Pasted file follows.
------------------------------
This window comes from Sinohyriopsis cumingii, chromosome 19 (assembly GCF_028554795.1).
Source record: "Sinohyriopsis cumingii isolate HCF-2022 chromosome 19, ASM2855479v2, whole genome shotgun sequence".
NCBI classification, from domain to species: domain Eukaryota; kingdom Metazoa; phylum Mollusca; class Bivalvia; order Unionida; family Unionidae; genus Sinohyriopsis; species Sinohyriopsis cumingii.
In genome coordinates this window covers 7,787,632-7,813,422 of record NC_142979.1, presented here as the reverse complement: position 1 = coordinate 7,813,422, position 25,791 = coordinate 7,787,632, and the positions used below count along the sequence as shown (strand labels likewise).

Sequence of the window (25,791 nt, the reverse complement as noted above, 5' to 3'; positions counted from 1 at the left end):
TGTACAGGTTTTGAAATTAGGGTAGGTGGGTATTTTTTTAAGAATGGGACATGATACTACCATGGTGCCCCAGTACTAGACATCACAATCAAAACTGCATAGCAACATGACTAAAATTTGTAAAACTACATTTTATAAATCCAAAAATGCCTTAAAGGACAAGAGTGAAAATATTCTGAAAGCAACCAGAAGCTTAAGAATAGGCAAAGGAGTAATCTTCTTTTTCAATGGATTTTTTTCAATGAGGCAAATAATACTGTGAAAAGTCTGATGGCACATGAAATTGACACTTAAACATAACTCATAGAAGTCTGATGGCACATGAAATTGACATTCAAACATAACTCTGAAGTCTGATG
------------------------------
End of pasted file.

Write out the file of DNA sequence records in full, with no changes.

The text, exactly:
This window comes from Sinohyriopsis cumingii, chromosome 19 (assembly GCF_028554795.1).
Source record: "Sinohyriopsis cumingii isolate HCF-2022 chromosome 19, ASM2855479v2, whole genome shotgun sequence".
NCBI classification, from domain to species: domain Eukaryota; kingdom Metazoa; phylum Mollusca; class Bivalvia; order Unionida; family Unionidae; genus Sinohyriopsis; species Sinohyriopsis cumingii.
In genome coordinates this window covers 7,787,632-7,813,422 of record NC_142979.1, presented here as the reverse complement: position 1 = coordinate 7,813,422, position 25,791 = coordinate 7,787,632, and the positions used below count along the sequence as shown (strand labels likewise).

Sequence of the window (25,791 nt, the reverse complement as noted above, 5' to 3'; positions counted from 1 at the left end):
TGTACAGGTTTTGAAATTAGGGTAGGTGGGTATTTTTTTAAGAATGGGACATGATACTACCATGGTGCCCCAGTACTAGACATCACAATCAAAACTGCATAGCAACATGACTAAAATTTGTAAAACTACATTTTATAAATCCAAAAATGCCTTAAAGGACAAGAGTGAAAATATTCTGAAAGCAACCAGAAGCTTAAGAATAGGCAAAGGAGTAATCTTCTTTTTCAATGGATTTTTTTCAATGAGGCAAATAATACTGTGAAAAGTCTGATGGCACATGAAATTGACACTTAAACATAACTCATAGAAGTCTGATGGCACATGAAATTGACATTCAAACATAACTCTGAAGTCTGATG